Melasma is one of the most commonly-acquired hypermelanosis of skin exposed to the sun. Treatments including hypopigmenting agents and chemical peels have been used, but at present no pharmacologic agent has been universally recognised as effective for the treatment of melasma. Recently, the Q-switched Nd:YAG laser has been proposed. This evaluation confirms how, by minimising side-effects, treatment time and costs, the Q-switched Nd:YAG laser can be effective and safe for lightening cutaneous hyperpigmentation. The biological role of cutaneous blood vessels in the pathogenesis of melasma is an interesting topic and opens new therapeutic perspectives. The authors recently performed a prospective study for evaluating the effects of pulsed dye laser (PDL) therapy. After a multispectral study for evaluating haemoglobin and melanin components, the authors are now using this vascular laser with low-fluence and have obtained some improvements. It would be tempting to think that the action of PDL on the vascularisation might have played an important role in preventing relapse. By targeting vascularisation, and at least some part of the elastosis in the melasma lesions, it might be possible to decrease the stimulation of melanocytes and thus reduce the incidence of relapse.
Hyperpigmentary disorders, particularly melasma and other forms of primary and secondary hyperpigmentation, can cause significant social and emotional stress in patients. Management is often challenging owing to the limited number of successful treatment options currently available. Different therapeutic methods have been used that can be divided into topical and cosmetic treatments (with depigmenting agents such as hydroquinone, methimazole, pidobenzone, tretinoin, arbutin, azelaic acid, ellagic acid, mequinol, ascorbic acid, and resveratrol) alone or in combination with chemical peels or physical treatments.
Laser devices have revolutionised the treatment of many dermatological conditions, including pigmentary disorders. They have been widely used with variable levels of success for the treatment of pigmented conditions such as Becker’s nevus, café au lait macules, nevus of Ota, nevocellular nevus, lentigines, tattoos, melasma, and post-inflammatory hyperpigmentation (PIH). Although many pigmentary disorders have shown good results with laser treatment, the efficacy and safety of lasers for melasma is still controversial, with most authors citing chemical peels as the most effective treatment option.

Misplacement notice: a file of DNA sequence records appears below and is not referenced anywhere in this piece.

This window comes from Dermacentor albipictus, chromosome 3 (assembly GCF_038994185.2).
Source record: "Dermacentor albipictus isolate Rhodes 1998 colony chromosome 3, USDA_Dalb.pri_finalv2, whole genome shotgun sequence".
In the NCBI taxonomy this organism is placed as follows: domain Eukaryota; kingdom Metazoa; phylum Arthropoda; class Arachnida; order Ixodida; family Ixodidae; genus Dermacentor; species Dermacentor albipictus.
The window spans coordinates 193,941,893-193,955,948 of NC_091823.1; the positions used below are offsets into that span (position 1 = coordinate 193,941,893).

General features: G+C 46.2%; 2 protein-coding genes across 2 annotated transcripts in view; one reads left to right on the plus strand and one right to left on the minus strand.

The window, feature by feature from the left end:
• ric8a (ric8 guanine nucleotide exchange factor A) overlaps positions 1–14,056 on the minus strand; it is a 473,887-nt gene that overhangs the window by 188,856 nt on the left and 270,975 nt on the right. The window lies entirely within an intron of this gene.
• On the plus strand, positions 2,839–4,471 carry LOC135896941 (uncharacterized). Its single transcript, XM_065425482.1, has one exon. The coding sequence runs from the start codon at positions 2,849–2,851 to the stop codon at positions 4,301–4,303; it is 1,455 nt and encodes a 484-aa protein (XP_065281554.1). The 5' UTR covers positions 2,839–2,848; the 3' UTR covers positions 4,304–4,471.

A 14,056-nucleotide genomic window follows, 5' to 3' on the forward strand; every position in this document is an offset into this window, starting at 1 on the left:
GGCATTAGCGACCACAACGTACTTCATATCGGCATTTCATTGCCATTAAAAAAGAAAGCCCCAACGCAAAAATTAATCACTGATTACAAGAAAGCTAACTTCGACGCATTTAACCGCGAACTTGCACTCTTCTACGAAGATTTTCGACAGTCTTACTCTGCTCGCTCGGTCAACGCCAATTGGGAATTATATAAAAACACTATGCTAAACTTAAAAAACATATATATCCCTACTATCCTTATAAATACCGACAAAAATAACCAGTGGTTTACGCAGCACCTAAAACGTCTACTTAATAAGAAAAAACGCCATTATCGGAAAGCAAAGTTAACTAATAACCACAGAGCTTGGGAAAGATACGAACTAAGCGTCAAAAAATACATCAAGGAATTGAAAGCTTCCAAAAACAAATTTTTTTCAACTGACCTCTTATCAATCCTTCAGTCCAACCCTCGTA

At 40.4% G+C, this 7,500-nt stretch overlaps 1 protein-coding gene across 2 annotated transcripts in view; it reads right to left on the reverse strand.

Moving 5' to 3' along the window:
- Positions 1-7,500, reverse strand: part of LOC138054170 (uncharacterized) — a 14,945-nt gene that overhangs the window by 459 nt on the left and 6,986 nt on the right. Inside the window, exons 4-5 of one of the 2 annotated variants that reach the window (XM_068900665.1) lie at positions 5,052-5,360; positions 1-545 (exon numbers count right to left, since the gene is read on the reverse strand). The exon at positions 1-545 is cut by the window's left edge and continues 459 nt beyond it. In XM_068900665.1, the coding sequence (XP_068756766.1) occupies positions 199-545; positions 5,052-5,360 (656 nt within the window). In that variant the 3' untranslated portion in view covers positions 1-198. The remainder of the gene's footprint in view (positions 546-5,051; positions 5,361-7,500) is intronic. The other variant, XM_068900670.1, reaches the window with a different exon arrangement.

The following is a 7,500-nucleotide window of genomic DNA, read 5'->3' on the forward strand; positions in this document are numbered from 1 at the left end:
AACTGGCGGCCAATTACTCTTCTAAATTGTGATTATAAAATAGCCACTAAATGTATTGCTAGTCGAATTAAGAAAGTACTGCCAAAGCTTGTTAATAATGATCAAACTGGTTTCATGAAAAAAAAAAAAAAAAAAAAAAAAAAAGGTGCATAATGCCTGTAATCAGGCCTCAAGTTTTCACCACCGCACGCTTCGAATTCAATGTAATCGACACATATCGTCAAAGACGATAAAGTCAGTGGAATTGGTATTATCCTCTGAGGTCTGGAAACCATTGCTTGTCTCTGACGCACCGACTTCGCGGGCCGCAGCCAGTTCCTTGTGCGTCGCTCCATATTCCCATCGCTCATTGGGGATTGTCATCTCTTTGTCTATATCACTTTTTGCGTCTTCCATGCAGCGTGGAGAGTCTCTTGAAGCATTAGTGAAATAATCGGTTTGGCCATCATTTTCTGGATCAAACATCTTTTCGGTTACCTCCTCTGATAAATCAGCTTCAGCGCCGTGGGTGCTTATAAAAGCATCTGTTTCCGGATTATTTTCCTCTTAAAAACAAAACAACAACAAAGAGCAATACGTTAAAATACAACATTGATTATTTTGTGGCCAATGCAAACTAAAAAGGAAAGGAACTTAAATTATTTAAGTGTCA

Laser treatment of pigmented lesions is based on the theory of selective photothermolysis, which entails a specific wavelength of energy delivered in a shorter period of time than the thermal relaxation time (τr) of the target chromophore, meaning that the energy is restricted to the target, thus causing less damage to the surrounding tissue1–2. A selective window for targeting melanin lies between 630 nm and 1100 nm, where there is good skin penetration and preferential absorption of melanin over oxyhaemoglobin3. Absorption of the melanin decreases as the wavelength increases, but a longer wavelength allows for deeper skin penetration. Shorter wavelengths (< 600 nm) damage pigmented cells with lower energy fluencies, while longer wavelengths (> 600 nm) penetrate deeper, but need more energy to cause melanocytic damage4.
The ideal aim of laser therapy is to reduce the appearance of chromatic alterations, as well as reduce the risk of disfiguring scars and permanent dyschromia. Laser systems for hyperpigmentation can be divided into:
- ■ Surgical lasers
- ■ QS Nd:YAG (Q-switched neodymium-doped yttrium aluminum garnet; 532 nm), QS ruby (694 nm), QS alexandrite (755 nm), QS Nd:YAG (1064 nm)
- ■ Intense pulsed light (IPL; 500–1200 nm).